Thursday, April 19, 2018

Thursday’s Briefing: Two Candidates Join the Race for Oakland’s District 4; Charlie Hallowell Sells Boot & Shoe Service

By Kathleen Richards
Thu, Apr 19, 2018 at 9:57 AM

click to enlarge Charlie Hallowell is selling Boot & Shoe Service. - FILE PHOTO BY ALESSANDRA MELLO
  • File photo by Alessandra Mello
  • Charlie Hallowell is selling Boot & Shoe Service.
Two candidates have joined the race for Oakland’s District 4 after Councilmember Annie Campbell Washington announced last week she wouldn’t seek re-election in November. Both candidates have worked for the city: Nayeli Maxon worked for Campbell Washington as a liaison to residents in the Oakland hills, while Joseph Tanios has been a construction inspector and engineering manager and is currently overseeing the city’s work around the construction of the East Bay Bus Rapid Transit line. (East Bay Times)

After being accused by more than 30 former employees of sexual harassment, Charlie Hallowell is selling one of his three Oakland restaurants, Boot & Shoe Service. The new owner, Jen Cramer, a former manager at Hallowell’s Pizzaiolo, will be taking over the restaurant with her husband, Richard Clark, within two months, but will keep the chef, menus, and recipes the same. (SFGate)

Gov. Jerry Brown has ordered the deployment of up to 400 California National Guard troops to the border with Mexico and elsewhere in the state — with the condition that the troops won’t be involved with immigration enforcement or construction of a wall. Instead, they’ll assist with fighting “transnational crime,” including gang activity, human trafficking, and gun and drug smuggling. (Sacramento Bee)

More than half of U.S. teenagers fear that there will be a shooting at their school, according to a study conducted by the Pew Research Center. Researchers found that girls are more anxious than boys (64 percent versus 51 percent) and that Hispanic and African American students are far more likely to be fearful than white students — 73 percent and 60 percent versus 51 percent, respectively. (San Francisco Business Times)

Despite promising reforms, the Berkeley Police Department lags in its requirements to report when their officers use force compared to other cities. “Little information has been disclosed publicly about what kind of force Berkeley police officers have used and when,” reports Scott Morris. (Berkeleyside)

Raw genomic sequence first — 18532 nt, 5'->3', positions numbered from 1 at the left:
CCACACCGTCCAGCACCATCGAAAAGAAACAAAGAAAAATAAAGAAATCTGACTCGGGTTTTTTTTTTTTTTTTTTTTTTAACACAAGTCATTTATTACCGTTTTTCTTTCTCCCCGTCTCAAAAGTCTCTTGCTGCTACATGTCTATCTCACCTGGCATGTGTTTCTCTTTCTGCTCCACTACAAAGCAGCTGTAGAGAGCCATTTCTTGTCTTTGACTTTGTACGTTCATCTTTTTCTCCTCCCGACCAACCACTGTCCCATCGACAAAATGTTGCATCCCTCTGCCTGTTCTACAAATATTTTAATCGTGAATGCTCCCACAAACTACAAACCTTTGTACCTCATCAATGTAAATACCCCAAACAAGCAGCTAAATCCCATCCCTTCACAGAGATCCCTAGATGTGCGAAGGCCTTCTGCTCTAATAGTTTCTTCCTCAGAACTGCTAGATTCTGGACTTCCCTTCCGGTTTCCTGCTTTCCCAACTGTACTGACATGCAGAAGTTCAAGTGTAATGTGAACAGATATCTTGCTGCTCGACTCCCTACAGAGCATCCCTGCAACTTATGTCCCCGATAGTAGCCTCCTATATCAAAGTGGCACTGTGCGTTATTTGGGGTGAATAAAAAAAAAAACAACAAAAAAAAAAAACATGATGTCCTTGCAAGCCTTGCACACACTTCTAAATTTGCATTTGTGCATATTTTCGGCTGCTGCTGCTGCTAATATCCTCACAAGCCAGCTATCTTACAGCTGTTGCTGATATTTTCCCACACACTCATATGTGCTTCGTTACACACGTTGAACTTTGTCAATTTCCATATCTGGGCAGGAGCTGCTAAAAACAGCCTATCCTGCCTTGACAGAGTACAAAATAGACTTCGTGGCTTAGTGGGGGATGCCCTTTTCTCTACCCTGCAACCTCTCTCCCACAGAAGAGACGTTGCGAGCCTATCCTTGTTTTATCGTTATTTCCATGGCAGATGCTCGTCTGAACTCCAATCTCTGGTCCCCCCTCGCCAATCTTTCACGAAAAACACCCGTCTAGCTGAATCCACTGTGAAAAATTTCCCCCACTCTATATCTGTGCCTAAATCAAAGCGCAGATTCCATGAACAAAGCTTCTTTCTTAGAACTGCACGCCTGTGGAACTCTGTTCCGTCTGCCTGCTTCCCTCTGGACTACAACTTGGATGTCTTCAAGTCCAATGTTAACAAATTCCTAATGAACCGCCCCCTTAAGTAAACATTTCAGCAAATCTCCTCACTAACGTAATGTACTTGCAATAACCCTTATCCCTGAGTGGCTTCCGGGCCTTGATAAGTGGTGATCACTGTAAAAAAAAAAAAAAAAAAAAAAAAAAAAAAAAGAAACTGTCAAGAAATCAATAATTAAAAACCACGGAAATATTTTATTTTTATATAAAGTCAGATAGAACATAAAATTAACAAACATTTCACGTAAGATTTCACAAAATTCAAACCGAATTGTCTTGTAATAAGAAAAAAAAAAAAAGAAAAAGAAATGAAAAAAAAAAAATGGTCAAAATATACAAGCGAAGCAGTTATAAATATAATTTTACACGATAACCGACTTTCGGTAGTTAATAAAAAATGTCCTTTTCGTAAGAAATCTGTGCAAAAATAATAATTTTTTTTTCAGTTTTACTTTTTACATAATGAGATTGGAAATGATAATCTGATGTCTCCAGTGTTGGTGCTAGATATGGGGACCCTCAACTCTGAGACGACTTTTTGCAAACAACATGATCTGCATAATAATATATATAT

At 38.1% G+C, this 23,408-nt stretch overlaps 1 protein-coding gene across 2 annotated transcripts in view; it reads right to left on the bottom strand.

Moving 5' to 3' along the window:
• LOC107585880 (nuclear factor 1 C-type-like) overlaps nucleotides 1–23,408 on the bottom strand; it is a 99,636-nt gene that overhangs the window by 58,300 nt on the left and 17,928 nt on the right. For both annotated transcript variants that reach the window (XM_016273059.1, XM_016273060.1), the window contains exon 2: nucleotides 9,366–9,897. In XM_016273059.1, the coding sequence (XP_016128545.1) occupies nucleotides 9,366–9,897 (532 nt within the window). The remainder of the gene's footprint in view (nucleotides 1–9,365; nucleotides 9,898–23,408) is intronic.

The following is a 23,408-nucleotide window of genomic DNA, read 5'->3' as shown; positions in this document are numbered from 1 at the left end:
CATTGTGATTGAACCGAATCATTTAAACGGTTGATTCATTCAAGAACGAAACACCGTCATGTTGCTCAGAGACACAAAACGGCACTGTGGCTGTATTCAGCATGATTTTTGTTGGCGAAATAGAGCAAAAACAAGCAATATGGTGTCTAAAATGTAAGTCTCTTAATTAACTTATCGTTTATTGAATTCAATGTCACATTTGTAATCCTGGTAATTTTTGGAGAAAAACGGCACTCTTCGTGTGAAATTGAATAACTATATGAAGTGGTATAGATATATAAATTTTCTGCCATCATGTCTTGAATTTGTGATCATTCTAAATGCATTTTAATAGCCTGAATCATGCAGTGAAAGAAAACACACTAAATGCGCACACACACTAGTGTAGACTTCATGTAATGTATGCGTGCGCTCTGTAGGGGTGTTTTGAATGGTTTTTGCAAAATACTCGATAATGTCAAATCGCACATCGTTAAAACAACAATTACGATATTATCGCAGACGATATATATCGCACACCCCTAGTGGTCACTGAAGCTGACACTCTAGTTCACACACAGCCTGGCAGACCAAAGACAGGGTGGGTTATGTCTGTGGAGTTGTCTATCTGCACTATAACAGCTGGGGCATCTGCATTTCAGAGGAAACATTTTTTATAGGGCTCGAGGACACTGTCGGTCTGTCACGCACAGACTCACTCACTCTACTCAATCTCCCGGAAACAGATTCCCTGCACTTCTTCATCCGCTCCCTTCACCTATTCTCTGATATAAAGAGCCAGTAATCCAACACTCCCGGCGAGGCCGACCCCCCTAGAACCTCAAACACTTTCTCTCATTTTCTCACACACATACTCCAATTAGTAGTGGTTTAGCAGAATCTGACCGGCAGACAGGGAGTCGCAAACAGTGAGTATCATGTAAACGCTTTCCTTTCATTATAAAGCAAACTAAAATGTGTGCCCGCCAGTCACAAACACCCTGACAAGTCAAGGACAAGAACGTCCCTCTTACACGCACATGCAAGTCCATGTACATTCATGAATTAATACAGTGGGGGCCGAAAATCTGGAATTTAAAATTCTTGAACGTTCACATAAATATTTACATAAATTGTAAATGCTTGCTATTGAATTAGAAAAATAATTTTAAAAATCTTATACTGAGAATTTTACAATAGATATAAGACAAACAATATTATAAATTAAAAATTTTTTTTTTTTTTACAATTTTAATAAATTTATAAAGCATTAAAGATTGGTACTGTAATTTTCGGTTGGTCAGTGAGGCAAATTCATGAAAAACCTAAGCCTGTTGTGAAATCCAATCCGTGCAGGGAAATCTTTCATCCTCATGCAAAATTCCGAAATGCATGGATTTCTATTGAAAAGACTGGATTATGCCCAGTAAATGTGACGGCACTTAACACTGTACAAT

A new program by the West Contra Costa Unified School District in partnership with San Francisco-based startup Landed will help teachers in that district buy homes by providing half of their down payment, up to $120,000 per household. In return, the teachers must share with Landed 25 percent of the gain or loss on the value of the home when they sell or refinance it. The program is part of an effort to recruit and retain teachers, as the West Contra Costa Unified School District has lost about 15 of its teaching force each year over the past four years. (Richmond Confidential)

A new solar farm has opened on a former Chevron landfill in Richmond, part of that city’s goal to greatly reduce its greenhouse gas emissions. The 10.5-megawatt Solar One project is the Bay Area’s largest public-private solar partnership — between Richmond and Marin Clean Energy, which services residents and businesses in Marin and Napa counties, unincorporated Contra Costa County, and the cities of Benicia, Concord, Danville, El Cerrito, Lafayette, Martinez, Moraga, Oakley, Pinole, Pittsburg, Richmond, San Pablo, San Ramon, and Walnut Creek — and is expected to generate enough electricity to power 3,000 MRE customers and replace 3,234 metric tons of carbon dioxide per year. (East Bay Times)

An effort is underway to raise $4 million to save a large open space property in the Martinez hills from development. The John Muir Land Trust wants to protect the 281-acre Almond Ranch, which sits next to Mt. Wanda alongside Franklin Canyon Road and is currently being used for cattle grazing, and open it to hikers, dog walkers, and cyclists. The group has already secured $1 million from the East Bay Regional Park District and hopes another $1 million will come from Prop. 68, if it passes in June. If their efforts are successful, the land would help close a gap in the Bay Area Ridge Trail. A fundraiser is scheduled for April 28. (East Bay Times)

California’s OSHA is investigating Tesla for potential workplace safety violations, including whether the company reports injuries at its Fremont factory in a timely manner. The news comes after a lengthy investigation by Reveal and KQED showed that the company has failed to report some of its serious injuries on legally mandated reports. (San Francisco Business Times)

A new lane will open on the Richmond-San Rafael Bridge on Friday, allowing eastbound commuters a third lane during peak hours. For now, the lane will only be open for the evening commute, between about 2 and 7 p.m. It’s part of a four-year experiment to ease traffic. (SFGate)

A Berkeley High School history teacher has been put on administrative leave after bringing a historic bazooka to class. (Berkeleyside)

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